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How to Create Free Custom Ringtones For Your iPhone

by Ji Kim
August 8, 2008
NOTE: This method only works with songs that are DRM free. To strip the DRM off the songs, please follow this guide.
As you all know by now, iPhone ringtones are available from the iTunes Store for 99 cents a pop. But what if you want to hear Kanye's "Gold Digger" whenever your ex-gf calls, and she left you with no money to buy it? Do not fear, is here -- just follow these steps to show that money-grubber who's boss, and do it for free: 1. Pick the song you want to use from your iTunes Library 2. Right click on the song name and select "Get Info"

3. Proceed to the "Options" tab and check the boxes for "Start Time" and "Stop Time"

4. Figure out which section of the song you'd like to use as the ringtone. Then enter the appropriate starting and ending time for it. Click OK when done NOTE: An iPhone ringtone can be up to 40 seconds in length. 5. Once you are back on the iTunes Library screen, right click on the song again and select "Convert Selection to AAC." This will re-encode the selected portion of the song.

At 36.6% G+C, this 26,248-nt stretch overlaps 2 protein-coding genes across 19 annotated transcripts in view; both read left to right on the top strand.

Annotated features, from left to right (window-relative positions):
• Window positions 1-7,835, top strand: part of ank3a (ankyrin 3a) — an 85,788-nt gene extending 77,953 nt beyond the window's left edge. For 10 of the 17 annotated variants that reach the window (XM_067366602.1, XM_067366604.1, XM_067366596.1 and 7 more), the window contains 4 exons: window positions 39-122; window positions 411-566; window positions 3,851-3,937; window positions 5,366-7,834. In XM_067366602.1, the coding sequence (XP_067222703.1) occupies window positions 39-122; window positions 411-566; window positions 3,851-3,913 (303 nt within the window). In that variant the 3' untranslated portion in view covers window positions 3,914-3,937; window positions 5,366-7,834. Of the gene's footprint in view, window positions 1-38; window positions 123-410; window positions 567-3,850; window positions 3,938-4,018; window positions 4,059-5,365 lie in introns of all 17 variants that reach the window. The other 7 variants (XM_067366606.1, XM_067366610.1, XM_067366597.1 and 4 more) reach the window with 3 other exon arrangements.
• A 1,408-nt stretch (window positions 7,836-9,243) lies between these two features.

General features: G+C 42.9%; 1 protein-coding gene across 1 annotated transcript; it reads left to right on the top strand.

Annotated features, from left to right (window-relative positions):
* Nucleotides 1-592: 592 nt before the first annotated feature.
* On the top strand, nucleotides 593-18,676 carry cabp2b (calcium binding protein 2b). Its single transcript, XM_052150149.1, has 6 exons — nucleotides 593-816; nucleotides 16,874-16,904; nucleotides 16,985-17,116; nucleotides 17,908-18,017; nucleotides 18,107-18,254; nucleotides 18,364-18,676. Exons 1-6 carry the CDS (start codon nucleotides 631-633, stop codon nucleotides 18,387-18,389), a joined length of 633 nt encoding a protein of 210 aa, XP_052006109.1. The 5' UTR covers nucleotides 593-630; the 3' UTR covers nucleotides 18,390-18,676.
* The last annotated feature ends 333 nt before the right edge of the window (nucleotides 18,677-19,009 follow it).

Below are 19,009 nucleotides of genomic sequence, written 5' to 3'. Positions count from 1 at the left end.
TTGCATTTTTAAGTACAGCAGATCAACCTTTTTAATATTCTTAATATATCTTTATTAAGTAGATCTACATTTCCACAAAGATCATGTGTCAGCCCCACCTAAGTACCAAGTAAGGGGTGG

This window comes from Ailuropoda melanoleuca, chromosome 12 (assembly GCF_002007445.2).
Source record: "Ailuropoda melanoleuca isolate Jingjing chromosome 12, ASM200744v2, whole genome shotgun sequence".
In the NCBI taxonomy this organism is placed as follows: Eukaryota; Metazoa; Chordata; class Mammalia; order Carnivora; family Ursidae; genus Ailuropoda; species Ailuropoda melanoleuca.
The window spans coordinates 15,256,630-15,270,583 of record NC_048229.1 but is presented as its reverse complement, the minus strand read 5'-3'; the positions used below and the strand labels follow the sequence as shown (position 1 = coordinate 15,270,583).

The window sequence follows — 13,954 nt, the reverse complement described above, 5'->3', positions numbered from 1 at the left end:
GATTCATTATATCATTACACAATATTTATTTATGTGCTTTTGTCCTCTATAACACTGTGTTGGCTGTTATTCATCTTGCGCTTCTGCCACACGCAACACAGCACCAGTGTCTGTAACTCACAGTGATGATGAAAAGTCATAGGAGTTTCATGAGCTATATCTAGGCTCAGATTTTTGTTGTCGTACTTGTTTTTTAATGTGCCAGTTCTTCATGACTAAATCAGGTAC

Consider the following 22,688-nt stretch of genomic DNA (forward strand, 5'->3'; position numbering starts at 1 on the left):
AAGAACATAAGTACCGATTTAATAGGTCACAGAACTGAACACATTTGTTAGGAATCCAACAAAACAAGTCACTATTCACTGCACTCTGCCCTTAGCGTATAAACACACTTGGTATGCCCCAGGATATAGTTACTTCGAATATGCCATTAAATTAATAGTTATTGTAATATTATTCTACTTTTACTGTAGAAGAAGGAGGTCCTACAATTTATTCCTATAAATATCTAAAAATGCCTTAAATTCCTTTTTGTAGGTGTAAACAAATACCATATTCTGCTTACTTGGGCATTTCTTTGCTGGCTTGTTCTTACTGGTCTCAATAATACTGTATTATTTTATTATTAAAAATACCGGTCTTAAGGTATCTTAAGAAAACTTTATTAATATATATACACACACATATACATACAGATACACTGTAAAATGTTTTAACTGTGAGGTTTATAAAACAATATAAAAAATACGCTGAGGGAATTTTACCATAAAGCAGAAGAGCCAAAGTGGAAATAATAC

NOTE: If you can't find the "Convert Selection to AAC" menu, go to your PREFERENCS -- ADVANCED -- IMPORTING and select "AAC Encoder" under the "Import Using" drop down menu.

6. Once conversion is complete, you should see a 2nd instance of the song much shorter in length

7. To avoid clutter, it is recommended that you delete the newly converted song from your iTunes Library. To do this, simply right click on the new song, select "Delete", confirm removal but be sure to "Keep File" instead of moving it to the recycle bin.
Keep File
8. The last thing that we need to do now is to locate your newly created song in your iTunes Music folder and rename the file extension to a ringtone format. 8a. On a Mac, simply right click on the file and select "Get info." Go to the "Name & Extension" tab and rename the extension from .m4a to .m4r 8b. On a PC, navigate to your iTunes Music folder using the command prompt and issue the "rename" command.
Hide Extensions
If you are not familiar with the command prompt, there is an easier way to do this. Double click on My Computer, go to TOOLS -- FOLDER OPTIONS. Select the "View" tab, uncheck the box where it says "Hide extensions for known file types" and press OK.
Hide Extensions
Now when you go back to the file, you will see the .m4a extension as part of the filename. Just go ahead and rename this last bit to .m4r 9. Double click the renamed file and it should automatically add the ringtone to your iTunes Library. Well there you go folks. Your ex takes money from you while helps you keep it. If that isn't true love, we don't know what is.

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